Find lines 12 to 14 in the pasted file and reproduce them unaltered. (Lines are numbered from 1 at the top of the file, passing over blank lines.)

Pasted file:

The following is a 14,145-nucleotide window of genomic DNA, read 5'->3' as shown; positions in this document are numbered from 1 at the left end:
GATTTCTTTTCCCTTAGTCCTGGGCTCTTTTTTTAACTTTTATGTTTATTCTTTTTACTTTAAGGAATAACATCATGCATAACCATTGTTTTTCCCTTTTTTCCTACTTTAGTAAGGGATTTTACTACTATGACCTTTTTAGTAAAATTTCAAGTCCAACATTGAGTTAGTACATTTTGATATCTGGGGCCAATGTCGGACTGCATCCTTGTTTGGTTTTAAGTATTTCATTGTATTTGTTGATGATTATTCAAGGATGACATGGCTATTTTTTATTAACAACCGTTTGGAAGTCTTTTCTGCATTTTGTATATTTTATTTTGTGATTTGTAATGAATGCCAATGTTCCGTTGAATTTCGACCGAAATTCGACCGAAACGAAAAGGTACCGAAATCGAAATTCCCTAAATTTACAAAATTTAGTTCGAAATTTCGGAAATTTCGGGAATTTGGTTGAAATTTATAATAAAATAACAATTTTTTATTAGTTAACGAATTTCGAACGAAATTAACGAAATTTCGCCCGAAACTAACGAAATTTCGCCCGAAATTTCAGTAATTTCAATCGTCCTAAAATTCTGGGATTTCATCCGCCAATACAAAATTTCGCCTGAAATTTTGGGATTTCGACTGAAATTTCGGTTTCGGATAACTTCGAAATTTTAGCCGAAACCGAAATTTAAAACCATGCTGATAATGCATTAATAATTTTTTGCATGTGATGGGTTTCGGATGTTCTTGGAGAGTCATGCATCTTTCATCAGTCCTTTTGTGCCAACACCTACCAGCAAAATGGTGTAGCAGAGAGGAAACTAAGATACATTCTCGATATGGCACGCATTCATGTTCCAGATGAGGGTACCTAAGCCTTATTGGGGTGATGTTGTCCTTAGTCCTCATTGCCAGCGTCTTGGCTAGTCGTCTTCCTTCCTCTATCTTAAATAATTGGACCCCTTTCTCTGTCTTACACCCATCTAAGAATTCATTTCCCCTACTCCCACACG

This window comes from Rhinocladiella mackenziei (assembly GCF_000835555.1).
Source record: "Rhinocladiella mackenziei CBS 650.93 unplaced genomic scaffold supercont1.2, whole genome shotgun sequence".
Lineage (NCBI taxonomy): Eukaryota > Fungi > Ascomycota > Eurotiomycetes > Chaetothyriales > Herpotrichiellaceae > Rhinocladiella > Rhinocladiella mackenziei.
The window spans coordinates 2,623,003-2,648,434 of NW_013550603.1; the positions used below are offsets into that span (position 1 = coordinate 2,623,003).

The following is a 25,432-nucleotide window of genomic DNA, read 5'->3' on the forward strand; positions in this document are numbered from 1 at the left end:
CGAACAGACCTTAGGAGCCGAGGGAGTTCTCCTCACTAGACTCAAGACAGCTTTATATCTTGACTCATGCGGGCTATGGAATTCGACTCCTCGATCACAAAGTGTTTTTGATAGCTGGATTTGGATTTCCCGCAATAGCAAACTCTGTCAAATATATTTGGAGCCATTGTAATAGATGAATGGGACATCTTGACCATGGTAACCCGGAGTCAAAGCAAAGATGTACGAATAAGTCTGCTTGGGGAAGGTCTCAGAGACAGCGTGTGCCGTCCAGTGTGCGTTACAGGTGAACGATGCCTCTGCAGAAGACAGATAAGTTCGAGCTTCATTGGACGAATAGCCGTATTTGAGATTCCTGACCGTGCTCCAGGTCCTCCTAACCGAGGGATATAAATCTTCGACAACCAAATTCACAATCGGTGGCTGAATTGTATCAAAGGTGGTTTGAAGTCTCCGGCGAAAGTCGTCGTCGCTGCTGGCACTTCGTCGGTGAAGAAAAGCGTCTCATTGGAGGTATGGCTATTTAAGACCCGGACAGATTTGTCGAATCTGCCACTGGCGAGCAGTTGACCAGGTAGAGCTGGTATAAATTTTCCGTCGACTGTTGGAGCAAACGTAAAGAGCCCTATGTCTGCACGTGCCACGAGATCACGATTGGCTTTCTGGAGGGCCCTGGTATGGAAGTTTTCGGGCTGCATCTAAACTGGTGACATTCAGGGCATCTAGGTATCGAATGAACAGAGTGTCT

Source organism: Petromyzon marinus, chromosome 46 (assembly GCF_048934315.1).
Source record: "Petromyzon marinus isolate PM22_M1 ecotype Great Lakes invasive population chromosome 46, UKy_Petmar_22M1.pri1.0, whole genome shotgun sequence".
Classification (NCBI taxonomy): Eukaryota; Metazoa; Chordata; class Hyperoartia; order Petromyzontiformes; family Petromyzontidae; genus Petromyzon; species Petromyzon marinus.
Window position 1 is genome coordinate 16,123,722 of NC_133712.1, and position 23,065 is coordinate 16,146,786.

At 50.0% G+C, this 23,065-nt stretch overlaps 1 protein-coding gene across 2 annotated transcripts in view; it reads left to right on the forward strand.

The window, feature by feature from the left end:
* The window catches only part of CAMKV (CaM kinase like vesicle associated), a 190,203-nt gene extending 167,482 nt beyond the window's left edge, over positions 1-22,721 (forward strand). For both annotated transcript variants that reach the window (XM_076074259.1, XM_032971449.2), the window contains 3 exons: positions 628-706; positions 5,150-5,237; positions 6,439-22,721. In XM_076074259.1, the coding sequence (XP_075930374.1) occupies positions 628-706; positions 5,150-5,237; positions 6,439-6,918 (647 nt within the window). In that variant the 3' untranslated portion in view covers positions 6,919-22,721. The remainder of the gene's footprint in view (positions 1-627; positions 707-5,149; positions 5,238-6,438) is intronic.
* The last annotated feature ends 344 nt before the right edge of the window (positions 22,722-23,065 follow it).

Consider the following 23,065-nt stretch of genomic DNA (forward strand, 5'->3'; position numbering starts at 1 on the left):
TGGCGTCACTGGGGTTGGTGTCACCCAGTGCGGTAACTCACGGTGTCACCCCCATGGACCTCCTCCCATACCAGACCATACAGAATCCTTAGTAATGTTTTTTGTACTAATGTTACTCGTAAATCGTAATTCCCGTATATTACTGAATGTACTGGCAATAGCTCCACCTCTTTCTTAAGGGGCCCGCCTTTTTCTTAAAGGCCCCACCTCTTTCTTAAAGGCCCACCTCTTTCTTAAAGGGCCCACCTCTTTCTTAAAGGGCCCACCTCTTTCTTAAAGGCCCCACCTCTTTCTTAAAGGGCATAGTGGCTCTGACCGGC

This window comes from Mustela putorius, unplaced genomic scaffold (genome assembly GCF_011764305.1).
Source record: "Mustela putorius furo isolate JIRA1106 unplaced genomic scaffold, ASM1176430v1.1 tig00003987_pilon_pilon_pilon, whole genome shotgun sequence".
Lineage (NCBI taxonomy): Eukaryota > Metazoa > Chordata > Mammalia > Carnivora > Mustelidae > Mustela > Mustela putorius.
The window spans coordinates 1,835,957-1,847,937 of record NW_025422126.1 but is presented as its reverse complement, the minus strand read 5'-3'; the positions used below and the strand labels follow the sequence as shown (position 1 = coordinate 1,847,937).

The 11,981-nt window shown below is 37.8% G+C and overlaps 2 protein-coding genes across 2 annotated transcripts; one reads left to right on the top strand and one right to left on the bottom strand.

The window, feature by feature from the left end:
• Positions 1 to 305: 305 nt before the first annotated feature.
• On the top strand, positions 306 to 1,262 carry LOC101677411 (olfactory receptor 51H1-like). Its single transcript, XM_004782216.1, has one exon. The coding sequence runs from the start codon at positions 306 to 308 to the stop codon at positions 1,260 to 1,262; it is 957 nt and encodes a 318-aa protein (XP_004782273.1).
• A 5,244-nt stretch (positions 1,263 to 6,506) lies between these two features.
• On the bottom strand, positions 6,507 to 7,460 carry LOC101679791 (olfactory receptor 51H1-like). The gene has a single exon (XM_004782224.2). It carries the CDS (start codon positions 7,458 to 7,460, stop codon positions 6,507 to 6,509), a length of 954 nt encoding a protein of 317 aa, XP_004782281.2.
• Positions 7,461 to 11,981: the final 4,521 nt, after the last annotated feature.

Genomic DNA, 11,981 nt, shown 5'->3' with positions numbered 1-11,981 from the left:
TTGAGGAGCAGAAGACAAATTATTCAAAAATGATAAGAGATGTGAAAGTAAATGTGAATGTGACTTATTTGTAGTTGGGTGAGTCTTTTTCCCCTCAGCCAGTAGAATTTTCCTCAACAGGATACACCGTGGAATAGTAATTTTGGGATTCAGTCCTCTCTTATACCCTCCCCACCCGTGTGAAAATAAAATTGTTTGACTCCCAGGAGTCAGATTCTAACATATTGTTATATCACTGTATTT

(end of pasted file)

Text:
Window position 1 is genome coordinate 16,123,722 of NC_133712.1, and position 23,065 is coordinate 16,146,786.

At 50.0% G+C, this 23,065-nt stretch overlaps 1 protein-coding gene across 2 annotated transcripts in view; it reads left to right on the forward strand.

The window, feature by feature from the left end: